A holiday game. The chance to advance. All eyes on the Miami Dolphins. Except this game was in 1971, a classic against the Chiefs in Kansas City. As the 2016 Miami Dolphins prepare for their Christmas Eve game in Buffalo with playoff implications, here is a look back at what turned into the longest game in NFL history. The following column was first published in the Miami Herald on Dec. 22, 1989, in advance of another Chiefs-Dolphins meeting.
There are football games epic for their historical importance. There are football games epic just for what happens on the field. Depressingly seldom do the twain meet, but they did Christmas Day 1971, in Kansas City, Missouri, when the Dolphins and Chiefs collided in the playoffs.
And collided and collided and collided and ...
You're nodding in recognition already. If you're old enough to have watched, it's frozen in memory. Your mother, wife or both were ticked off at the holiday being ruined by some dumb football game, but you couldn't pull yourself away from the screen.
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The Longest Game Ever Played. Subtitled: Christmas Dinner Delayed.
After 82 minutes 40 seconds — more than 5 1/2 quarters — Garo Yepremian gave the Dolphins a 27-24 victory with a 37- yard field goal. It went on and on and on, and so many crazy, terrible and wonderful things happened leading up to the winning kick that the game would have stood by itself as a classic. But it had significance above and beyond. It proved to be a watershed event for both franchises, the end of an era for the Chiefs and the start of one for the Dolphins.
With the teams meeting in the regular-season finale in 1989 at Joe Robbie Stadium, the day before Christmas, it seems like an opportune time to look back at their fateful meeting.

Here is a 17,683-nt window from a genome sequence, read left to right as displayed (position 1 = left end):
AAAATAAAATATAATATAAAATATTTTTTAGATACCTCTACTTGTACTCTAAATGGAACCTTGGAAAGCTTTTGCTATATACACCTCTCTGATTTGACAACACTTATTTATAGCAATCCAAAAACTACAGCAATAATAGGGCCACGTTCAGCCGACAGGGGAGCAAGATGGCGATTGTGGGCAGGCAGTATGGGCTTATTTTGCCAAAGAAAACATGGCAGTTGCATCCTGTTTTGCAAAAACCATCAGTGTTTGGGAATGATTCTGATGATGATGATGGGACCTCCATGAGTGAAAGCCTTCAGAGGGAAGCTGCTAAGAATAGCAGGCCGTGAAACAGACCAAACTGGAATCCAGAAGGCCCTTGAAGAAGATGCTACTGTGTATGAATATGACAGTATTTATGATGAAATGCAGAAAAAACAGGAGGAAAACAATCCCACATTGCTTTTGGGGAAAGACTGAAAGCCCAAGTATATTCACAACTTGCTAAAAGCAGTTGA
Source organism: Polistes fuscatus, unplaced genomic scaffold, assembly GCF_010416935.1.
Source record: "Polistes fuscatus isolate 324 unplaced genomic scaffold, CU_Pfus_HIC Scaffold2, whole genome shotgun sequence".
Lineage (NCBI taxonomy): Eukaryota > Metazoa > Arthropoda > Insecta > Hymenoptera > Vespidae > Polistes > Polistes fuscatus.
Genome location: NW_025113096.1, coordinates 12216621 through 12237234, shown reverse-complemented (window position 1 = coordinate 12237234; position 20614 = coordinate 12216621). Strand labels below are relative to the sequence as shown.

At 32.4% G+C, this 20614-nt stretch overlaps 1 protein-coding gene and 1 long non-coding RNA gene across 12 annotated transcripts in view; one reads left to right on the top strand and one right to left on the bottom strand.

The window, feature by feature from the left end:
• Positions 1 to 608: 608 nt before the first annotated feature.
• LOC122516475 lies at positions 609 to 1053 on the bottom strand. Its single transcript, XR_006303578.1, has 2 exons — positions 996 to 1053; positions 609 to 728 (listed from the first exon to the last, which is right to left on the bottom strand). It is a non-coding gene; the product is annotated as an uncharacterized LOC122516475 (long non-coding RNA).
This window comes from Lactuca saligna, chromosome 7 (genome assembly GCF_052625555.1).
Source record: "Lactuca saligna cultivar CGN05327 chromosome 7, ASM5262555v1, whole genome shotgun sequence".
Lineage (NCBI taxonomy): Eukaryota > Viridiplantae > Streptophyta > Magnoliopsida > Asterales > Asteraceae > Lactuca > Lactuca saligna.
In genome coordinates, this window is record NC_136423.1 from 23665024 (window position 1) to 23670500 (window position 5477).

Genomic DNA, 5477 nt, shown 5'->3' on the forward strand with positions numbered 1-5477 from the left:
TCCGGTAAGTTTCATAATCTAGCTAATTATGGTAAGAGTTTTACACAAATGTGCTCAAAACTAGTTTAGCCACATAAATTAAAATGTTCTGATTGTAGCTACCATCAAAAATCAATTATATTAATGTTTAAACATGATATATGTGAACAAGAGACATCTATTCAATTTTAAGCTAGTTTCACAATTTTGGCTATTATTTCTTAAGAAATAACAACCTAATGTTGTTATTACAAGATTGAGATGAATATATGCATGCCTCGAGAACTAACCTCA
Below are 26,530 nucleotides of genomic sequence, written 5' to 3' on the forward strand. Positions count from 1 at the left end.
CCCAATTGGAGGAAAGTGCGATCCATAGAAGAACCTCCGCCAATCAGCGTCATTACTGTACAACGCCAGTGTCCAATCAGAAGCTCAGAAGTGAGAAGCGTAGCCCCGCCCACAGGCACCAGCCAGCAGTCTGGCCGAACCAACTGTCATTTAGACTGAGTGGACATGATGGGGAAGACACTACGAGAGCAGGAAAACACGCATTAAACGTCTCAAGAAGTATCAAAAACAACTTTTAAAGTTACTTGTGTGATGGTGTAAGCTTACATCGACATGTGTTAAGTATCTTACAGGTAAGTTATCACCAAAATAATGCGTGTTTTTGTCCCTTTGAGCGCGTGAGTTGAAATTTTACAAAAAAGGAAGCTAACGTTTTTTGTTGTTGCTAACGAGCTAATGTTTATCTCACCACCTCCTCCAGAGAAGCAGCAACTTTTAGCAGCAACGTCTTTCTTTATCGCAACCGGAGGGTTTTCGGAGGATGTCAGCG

You might learn things about that game you never knew. Like the Chiefs' fake field-goal attempt that was so convincing it faked out the center ... and cost his team a sure touchdown and victory in regulation. Like the play Dolphin quarterback Bob Griese forgot about in the heat of battle but remembered just in time to use .... and set up Yepremian for his decisive boot.
Like Garo hiding from 20,000 madly celebrating Dolfans in police headquarters beneath Miami International Airport upon the team's return, sipping champagne with the cops until 4 a.m. when it was finally safe to leave. Like Don Shula finding his car battery dead and being forced to hitchhike home from the airport with son David.
But first things first. Let's put the game in perspective. The Dolphins, 10-3-1 and AFC East champions for the first time, were making their second playoff appearance, having lost as a wild-card entry to the Oakland Raiders the year before. They were young, feisty and on the rise in their second season under young, feisty Shula. But few gave them a chance against the Chiefs, 10-3-1 AFC West champs. Super Bowl winners just two years earlier, the Chiefs were a team loaded with veteran stars. A power for years, they were 6-0 against the Dolphins in the head-to-head series and favored to make it 7-0. Coach Hank Stram still says that '71 edition was the best Chiefs team of them all.
Finally, as if they didn't have incentive enough, there was a sentimental importance to winning for the Chiefs. It was their last game in Municipal Stadium. The next year, they would play in spanking new Arrowhead Stadium. They very much wanted to go out on a winning note.